Flowering Trees in Pennsylvania


Flowering trees in Pennsylvania signal the end of winter with floral bursts of color and the end of summer with reds and orange foliage. Many flowering tree species grow wild in Pennsylvania, making them easy to find in nurseries and gardening stores. In turn, the trees need little help growing as everything the trees need to flourish already exists in the soil. Flowering trees makes an excellent addition to any garden and lawn.

Flowering Dogwood

  • The hardy, cold tolerant flowering dogwood grow wherever the temperatures do no drop below -15 degrees F including Pennsylvania and much of the eastern the United States. The fissured, thick bark appears red-brown to gray. The flowers bloom white with a greenish or yellow hue. The four-petal flower develops in small clusters at the edge of the branches. In autumn, red seeds clusters throughout the tree and drop after the leaves turn red and fall to the ground. The flowering dogwood grows to 12 to 15 feet tall in full sunlight. Diseases affecting dogwood trees in Pennsylvania include scales, leafhoppers, dogwood twig borers, trunk canker, twig dieback and powdery mildew.

Crab Apple

  • The crabapple tree produces round apple like fruit that wildlife and humans can eat. Native to North America, this small tree blooms with purple, red, white, and pink flowers, depending on the species, in April to May. The crabapple tree comes in several varieties--over 1,000--though the majority belong to one of 100 species used heavily as ornamentals. Pennsylvania crabapple species include snowdrift, spring snow, Madonna, harvest gold, Adams, sentinel, centurion, red Barron, and prairifire.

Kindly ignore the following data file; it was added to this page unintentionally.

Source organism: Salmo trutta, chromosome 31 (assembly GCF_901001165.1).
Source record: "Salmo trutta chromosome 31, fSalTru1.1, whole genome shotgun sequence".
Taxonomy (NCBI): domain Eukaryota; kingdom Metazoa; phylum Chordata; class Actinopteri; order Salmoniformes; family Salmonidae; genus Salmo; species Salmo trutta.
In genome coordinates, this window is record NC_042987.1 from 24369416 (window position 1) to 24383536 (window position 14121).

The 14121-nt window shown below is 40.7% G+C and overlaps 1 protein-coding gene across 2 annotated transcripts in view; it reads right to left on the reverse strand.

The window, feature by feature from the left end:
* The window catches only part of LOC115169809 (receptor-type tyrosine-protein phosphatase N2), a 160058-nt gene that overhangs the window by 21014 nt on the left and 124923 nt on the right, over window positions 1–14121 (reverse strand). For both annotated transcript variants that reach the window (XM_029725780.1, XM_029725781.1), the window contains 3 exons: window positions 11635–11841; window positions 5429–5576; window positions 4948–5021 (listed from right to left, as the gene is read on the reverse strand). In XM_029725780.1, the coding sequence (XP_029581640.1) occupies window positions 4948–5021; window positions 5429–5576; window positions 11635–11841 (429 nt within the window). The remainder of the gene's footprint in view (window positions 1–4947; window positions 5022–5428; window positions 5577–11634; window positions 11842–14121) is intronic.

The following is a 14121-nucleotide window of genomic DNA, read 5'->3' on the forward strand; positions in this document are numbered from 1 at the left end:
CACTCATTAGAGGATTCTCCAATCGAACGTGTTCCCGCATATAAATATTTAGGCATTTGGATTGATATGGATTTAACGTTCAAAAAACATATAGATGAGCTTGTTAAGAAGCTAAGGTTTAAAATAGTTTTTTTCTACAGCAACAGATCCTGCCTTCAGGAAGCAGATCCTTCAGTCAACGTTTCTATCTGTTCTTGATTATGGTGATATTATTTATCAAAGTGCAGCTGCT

• Both Pennsylvania can host both the European and American Mountain-ash. This showy tree grows over 35 feet tall. Both the seed and flower adds spice to ornamental gardens. The little white flower cluster throughout the tree in May and June In the same cluster pattern, seeds develop into small, round orange berries. Native birds may eat the seeds, particularly during winter after the berries breeze. The residents of Europe make jams and jellies from the berries of European Mountain-ash.

Sweetbay Magnolia

  • The deciduous sweetbay magnolia grow between 30and 90 feet tall. The flowers develop into smaller versions of the more well-known Magnolia grandfloria. In particular, the sweetbay magnolia favors wets soils near swamps, streams and ponds. In the fall, red seed form from within a brown cone, adding more interest to the ornamental and drawing in native birds. The sweetbay magnolia ranges from Florida to New York and west to Texas with a higher concretion of wild trees in the souther states.

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  • Photo Credit dogwood buds and flowers trees in the rain image by Jorge Moro from Fotolia.com
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